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Energy in buildings
Energy in buildings

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Conclusion

This free course, Energy in buildings, has described a wealth of opportunities for saving energy in domestic buildings. The bulk of this potential lies in heat energy savings through the large-scale application of very ordinary technologies: thicker insulation, double- or triple- glazing and condensing gas boilers.

To achieve large CO2 emissions cuts from the UK building stock we will need further steps. The existing building stock will certainly need further insulation. It may also include digging up the streets to distribute waste heat from power stations to most city-centre buildings and the deployment of millions of electric heat pumps.

The technical potential for cutting electricity use is enormous. The promotion of low-energy refrigerators and lighting has been reducing domestic energy demand since the 1990s. Yet it does seem an uphill struggle against a tide of new electronic devices that are designed to be attractive and convenient rather than energy efficient.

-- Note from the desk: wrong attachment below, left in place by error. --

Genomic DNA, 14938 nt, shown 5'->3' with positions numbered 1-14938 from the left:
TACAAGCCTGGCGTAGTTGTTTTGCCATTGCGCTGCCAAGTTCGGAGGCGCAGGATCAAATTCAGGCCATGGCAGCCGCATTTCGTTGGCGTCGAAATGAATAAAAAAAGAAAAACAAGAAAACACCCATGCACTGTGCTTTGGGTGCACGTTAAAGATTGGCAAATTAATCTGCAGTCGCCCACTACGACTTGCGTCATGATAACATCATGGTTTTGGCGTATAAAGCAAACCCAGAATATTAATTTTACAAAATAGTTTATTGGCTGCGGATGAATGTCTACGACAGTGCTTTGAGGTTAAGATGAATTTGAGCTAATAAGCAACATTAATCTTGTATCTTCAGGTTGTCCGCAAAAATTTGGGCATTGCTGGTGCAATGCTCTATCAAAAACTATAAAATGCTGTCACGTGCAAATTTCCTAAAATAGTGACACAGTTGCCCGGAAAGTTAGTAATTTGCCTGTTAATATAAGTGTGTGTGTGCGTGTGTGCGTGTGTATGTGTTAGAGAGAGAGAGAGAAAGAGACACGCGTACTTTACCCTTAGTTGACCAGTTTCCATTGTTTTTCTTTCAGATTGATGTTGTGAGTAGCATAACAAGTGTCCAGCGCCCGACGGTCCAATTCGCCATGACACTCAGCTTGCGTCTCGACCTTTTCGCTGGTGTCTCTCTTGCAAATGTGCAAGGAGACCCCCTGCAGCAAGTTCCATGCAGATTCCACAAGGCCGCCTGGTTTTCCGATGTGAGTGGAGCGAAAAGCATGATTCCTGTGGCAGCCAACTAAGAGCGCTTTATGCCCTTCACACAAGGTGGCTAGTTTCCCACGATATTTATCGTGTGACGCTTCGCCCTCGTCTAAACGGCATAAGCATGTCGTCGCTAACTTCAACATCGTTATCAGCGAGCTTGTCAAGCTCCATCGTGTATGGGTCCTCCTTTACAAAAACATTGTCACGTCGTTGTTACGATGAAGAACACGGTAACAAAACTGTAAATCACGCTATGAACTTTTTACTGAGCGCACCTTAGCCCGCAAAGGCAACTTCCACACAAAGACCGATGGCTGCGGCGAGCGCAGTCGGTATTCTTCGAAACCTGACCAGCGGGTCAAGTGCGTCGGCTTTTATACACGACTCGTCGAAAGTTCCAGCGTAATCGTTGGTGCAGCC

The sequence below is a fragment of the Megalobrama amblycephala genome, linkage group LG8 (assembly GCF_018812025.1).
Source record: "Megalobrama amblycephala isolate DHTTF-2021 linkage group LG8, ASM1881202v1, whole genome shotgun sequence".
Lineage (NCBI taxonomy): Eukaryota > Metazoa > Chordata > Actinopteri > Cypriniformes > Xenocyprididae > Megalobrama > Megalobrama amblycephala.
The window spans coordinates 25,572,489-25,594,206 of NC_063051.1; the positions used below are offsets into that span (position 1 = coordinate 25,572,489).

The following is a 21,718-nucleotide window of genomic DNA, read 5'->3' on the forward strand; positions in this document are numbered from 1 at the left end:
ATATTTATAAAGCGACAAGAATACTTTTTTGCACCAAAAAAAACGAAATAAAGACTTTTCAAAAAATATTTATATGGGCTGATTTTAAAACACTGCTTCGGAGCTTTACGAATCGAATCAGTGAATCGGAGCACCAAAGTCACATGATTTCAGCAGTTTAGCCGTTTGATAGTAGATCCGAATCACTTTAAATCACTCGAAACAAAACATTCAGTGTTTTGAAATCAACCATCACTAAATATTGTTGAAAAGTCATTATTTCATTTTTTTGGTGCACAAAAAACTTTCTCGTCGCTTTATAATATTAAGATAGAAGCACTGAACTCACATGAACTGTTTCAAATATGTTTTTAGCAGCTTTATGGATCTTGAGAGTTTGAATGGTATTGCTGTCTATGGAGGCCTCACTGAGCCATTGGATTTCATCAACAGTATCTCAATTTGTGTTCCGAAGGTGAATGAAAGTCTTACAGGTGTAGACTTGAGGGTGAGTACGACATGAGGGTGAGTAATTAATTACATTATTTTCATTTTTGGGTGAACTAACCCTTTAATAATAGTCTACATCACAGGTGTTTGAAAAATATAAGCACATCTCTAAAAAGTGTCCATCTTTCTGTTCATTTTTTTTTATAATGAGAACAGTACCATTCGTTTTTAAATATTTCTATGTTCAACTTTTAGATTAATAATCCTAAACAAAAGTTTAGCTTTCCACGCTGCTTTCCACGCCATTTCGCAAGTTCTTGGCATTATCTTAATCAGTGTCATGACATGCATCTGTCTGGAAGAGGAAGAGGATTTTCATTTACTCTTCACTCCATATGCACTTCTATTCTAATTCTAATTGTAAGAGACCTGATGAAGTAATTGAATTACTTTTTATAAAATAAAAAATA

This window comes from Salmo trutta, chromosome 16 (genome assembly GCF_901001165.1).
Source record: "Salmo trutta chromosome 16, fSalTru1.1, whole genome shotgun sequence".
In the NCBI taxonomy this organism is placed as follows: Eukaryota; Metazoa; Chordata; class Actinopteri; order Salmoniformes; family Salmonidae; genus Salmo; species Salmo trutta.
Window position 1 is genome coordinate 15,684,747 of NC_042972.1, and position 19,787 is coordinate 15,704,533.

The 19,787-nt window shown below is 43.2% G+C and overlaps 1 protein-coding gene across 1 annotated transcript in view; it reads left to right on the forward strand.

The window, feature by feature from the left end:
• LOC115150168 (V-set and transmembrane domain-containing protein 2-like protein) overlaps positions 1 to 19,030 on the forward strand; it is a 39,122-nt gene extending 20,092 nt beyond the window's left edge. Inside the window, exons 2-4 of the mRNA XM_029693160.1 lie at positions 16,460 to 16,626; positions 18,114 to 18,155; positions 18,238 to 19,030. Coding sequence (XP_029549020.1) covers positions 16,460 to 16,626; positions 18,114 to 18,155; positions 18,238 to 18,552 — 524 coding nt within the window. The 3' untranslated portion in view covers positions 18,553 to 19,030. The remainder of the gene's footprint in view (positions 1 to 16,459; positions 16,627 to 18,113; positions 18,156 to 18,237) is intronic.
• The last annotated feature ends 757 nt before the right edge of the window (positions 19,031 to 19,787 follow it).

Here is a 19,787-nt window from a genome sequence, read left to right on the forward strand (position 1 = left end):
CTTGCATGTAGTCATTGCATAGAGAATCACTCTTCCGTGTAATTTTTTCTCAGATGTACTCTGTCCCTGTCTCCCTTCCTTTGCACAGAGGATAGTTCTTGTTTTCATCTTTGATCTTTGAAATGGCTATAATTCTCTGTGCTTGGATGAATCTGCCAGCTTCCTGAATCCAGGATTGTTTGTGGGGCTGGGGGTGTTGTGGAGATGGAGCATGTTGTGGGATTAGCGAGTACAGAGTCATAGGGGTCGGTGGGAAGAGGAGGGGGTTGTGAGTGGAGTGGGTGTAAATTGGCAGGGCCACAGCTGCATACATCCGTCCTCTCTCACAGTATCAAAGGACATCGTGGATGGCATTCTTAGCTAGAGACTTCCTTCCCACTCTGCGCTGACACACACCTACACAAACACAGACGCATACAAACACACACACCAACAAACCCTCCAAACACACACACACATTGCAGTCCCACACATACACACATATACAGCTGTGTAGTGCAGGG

Most importantly, we live in a culture where the provision of energy services, i.e. buildings that are warm in winter and adequately lit, has been seen largely as a matter of supplying cheap gas and electricity. The needs of facing up to climate change and diminishing North Sea gas supplies will require changing attitudes to energy saving.

Further information

Further information on low energy housing and saving energy in the home can be found at the following web sites (all accessed 28 February 2019):

Association of Environment Conscious Builders (AECB) http://www.aecb.net/ [Tip: hold Ctrl and click a link to open it in a new tab. (Hide tip)]

Building Research Establishment (BRE) http://www.bre.co.uk/

Centre for Alternative Technology http://www.cat.org.uk

Energy Saving Trust http://www.energysavingtrust.org.uk/

National Energy Foundation http://nef.org.uk/

Passivhaus Trust https://www.passivhaustrust.org.uk/

Superhomes http://www.superhomes.org.uk/